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If you are in a drought, just have me visit, because I seem to bring rain storms. At first, I was frustrated by rain and having to navigate to a facility new to me. But when touring food plants after or during a rain storm, it is a blessing. Now I pray for rain! Examine Your Facility During a Hard Rain was a slide title in a presentation by Kevin Lorcheim of ClorDiSys Solutions, Inc., during the workshop Key Elements of a Food Safety System. Hearing Kevin talk, plus there was an 80% chance of rain that afternoon, got me thinking about my visits to food plants.

The next time you get a hard rain, I encourage you to walk your entire facility and perimeter outside. When inside, you are going to look up at the ceilings. Search for any evidence of water getting in and dripping down. Are the ceiling tiles bowed and holding water? Do you see evidence of water from stained ceiling tiles or hanging light covers? Are tile tracks rusted? Pay particular attention to pipes and I-beams coming down from the ceiling and any water coming down.

The next level down is the dripping lines. In most facilities and when it rains, there will be excessive condensate dripping down from cold lines. Pay extra attention to areas over the open product, in packaging, in dry ingredient and packaging storage and in final product storage. While you are looking for condensate drips, look for leaking pipes. I am a professional leak detector. Product, steam or water. This is a point of high complacency in food plants, where employees get numb to leaks and don’t report them for repair. You do not need to pay a consultant to detect leaks. Repairing leaky pipes is critical for efficient operations.

I was in a plant one morning where liquid product was shooting from a pipe. The pinhole leak had been reported before midnight, and the split had grown. This was a 24/7 operation. Product was literally going down the drain. The QA Manager reported the leak; the pipe was repaired and reinstalled. Not long after, the pipe had split again and farther, so product was showering out. The QA Manager reported the leak again. Please train all employees on the importance of reporting leaks.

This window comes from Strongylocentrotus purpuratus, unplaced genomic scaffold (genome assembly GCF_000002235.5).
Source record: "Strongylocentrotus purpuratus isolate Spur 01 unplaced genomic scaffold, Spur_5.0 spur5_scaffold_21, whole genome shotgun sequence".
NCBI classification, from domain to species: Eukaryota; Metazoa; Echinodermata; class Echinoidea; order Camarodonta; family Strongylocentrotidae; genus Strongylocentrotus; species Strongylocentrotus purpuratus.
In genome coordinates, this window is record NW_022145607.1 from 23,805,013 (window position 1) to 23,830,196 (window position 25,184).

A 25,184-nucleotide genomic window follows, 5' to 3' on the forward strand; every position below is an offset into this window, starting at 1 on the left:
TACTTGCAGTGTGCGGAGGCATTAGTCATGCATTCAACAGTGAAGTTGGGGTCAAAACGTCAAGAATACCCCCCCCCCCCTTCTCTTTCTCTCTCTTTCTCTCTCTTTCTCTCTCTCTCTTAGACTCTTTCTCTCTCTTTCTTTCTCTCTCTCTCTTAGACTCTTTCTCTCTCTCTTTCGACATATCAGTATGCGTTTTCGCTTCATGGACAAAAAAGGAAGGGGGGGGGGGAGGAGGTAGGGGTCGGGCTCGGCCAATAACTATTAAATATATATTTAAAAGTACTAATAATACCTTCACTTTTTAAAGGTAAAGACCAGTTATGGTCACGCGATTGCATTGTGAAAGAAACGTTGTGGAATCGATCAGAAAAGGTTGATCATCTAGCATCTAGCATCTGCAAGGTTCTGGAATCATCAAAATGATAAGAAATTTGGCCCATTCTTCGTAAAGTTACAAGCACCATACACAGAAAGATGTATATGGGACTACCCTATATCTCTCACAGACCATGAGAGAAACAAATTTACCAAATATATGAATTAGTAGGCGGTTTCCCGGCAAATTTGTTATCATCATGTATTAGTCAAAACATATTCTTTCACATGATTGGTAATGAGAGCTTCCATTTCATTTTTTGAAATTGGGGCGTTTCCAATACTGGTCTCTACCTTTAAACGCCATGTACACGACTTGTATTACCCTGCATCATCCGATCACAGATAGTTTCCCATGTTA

You are probably not standing at shipping or receiving as you read this, but when you get a hard rain, investigate those sites. When a driving rain hits the side of your building, does water ingress around bay doors and outside doors? As part of your facility walk, examine doors and outer walls as soon as possible after the rain to detect leaks. Look for rivers flowing from bay doors and wet floors under the doors. Many food plants have screened windows and other air intakes; check these too. Does the rain flow down an inside wall from an upper window?

As you walk your facility, has a new river of water formed on the floor? There may be a leak coming down along an I-beam or into an interior wall and then out. The good thing about water is that it follows the path of least resistance. When you start at the river on the floor, follow the path to the wall or interior structure, and trace back to the source.

Examine EVERY room from top to bottom in your facility: boiler room, maintenance, break room, dry storage, cooler, offices, shipping and receiving. Talk to your people and ask them where they see water. Do not skip any area. Be deliberative about seeing every room. It would be best to check the outside of the building during the rain storm. Walk the perimeter outside. Note standing water. Check the integrity of the building to keep water out. Check the that downspouts are functional.

By fixing your problems of water coming in, you will stop or prevent problems in your food plant. Still have questions? The ConnectFood website has free resources, and the folks at ConnectFood are here to help! Contact us.

About the Author
Kathy Knutson, Ph.D.
Kathy Knutson Food Safety Consulting
Dr. Kathy Knutson works nationwide with food manufacturers on recall investigations, problem-solving, training, and Food and Drug Administration (FDA) compliance. After being trained in 2016 as a Lead Instructor with the FDA-recognized curriculum for Preventive Controls Qualified Individuals, she delivered over 20 workshops to industry. With over 35 years in microbiology and 15 years of full-time teaching, Dr. Knutson is passionate about training and is an effective communicator at all levels in an organization. She has taught and consulted with companies on laboratory methods, interpretation of lab results, quality assurance, sanitation, environmental monitoring, Standard Operating Procedures (SOPs), Good Manufacturing Practices (GMPs), Hazard Analysis and Critical Control Points (HACCP) and the FDA’s Food Safety Modernization Act (FSMA). As a life-long learner, Dr. Knutson is trained in prevention of intentional adulteration, a topic on the horizon for the food industry. Dr. Knutson is a contributing author at CannabisIndustryJournal.com. Dr. Knutson writes a food safety blog and contributes expert services to manufacturers through ConnectFood.com, an online site for writing HACCP and food safety plans. When Dr. Knutson is not traveling, she works from home in Green Bay, Wisconsin, where she lives with her husband, two sons, and an adorable Bernedoodle. Learn more about her at https://www.linkedin.com/in/kathyknutsonphd